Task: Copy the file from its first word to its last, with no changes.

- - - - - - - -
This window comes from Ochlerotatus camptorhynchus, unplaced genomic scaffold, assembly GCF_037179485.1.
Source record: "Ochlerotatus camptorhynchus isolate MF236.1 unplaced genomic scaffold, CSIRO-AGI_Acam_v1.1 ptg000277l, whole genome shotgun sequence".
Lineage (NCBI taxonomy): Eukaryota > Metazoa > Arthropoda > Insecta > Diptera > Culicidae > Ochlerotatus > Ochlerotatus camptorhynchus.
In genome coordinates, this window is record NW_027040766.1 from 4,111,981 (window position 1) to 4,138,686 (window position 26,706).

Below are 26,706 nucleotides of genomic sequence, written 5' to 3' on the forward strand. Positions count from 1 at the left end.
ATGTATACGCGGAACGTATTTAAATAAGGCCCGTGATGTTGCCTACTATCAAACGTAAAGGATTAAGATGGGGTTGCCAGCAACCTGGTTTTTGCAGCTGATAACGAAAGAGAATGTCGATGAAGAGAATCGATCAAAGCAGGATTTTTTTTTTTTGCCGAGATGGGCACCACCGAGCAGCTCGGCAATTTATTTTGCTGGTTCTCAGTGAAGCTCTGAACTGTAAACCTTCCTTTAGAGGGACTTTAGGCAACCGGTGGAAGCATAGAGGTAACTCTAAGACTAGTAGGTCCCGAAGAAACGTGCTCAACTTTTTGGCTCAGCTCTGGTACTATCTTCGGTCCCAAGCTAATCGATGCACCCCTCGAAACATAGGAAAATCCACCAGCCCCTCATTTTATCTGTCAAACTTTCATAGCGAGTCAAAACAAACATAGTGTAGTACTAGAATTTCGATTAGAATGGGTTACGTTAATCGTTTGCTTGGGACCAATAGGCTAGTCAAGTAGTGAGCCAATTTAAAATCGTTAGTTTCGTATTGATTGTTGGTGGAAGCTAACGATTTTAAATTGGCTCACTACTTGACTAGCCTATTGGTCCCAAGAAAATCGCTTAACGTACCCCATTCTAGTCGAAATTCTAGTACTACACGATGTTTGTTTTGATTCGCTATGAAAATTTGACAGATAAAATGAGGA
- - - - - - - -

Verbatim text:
This window comes from Ochlerotatus camptorhynchus, unplaced genomic scaffold, assembly GCF_037179485.1.
Source record: "Ochlerotatus camptorhynchus isolate MF236.1 unplaced genomic scaffold, CSIRO-AGI_Acam_v1.1 ptg000277l, whole genome shotgun sequence".
Lineage (NCBI taxonomy): Eukaryota > Metazoa > Arthropoda > Insecta > Diptera > Culicidae > Ochlerotatus > Ochlerotatus camptorhynchus.
In genome coordinates, this window is record NW_027040766.1 from 4,111,981 (window position 1) to 4,138,686 (window position 26,706).

Below are 26,706 nucleotides of genomic sequence, written 5' to 3' on the forward strand. Positions count from 1 at the left end.
ATGTATACGCGGAACGTATTTAAATAAGGCCCGTGATGTTGCCTACTATCAAACGTAAAGGATTAAGATGGGGTTGCCAGCAACCTGGTTTTTGCAGCTGATAACGAAAGAGAATGTCGATGAAGAGAATCGATCAAAGCAGGATTTTTTTTTTTTGCCGAGATGGGCACCACCGAGCAGCTCGGCAATTTATTTTGCTGGTTCTCAGTGAAGCTCTGAACTGTAAACCTTCCTTTAGAGGGACTTTAGGCAACCGGTGGAAGCATAGAGGTAACTCTAAGACTAGTAGGTCCCGAAGAAACGTGCTCAACTTTTTGGCTCAGCTCTGGTACTATCTTCGGTCCCAAGCTAATCGATGCACCCCTCGAAACATAGGAAAATCCACCAGCCCCTCATTTTATCTGTCAAACTTTCATAGCGAGTCAAAACAAACATAGTGTAGTACTAGAATTTCGATTAGAATGGGTTACGTTAATCGTTTGCTTGGGACCAATAGGCTAGTCAAGTAGTGAGCCAATTTAAAATCGTTAGTTTCGTATTGATTGTTGGTGGAAGCTAACGATTTTAAATTGGCTCACTACTTGACTAGCCTATTGGTCCCAAGAAAATCGCTTAACGTACCCCATTCTAGTCGAAATTCTAGTACTACACGATGTTTGTTTTGATTCGCTATGAAAATTTGACAGATAAAATGAGGA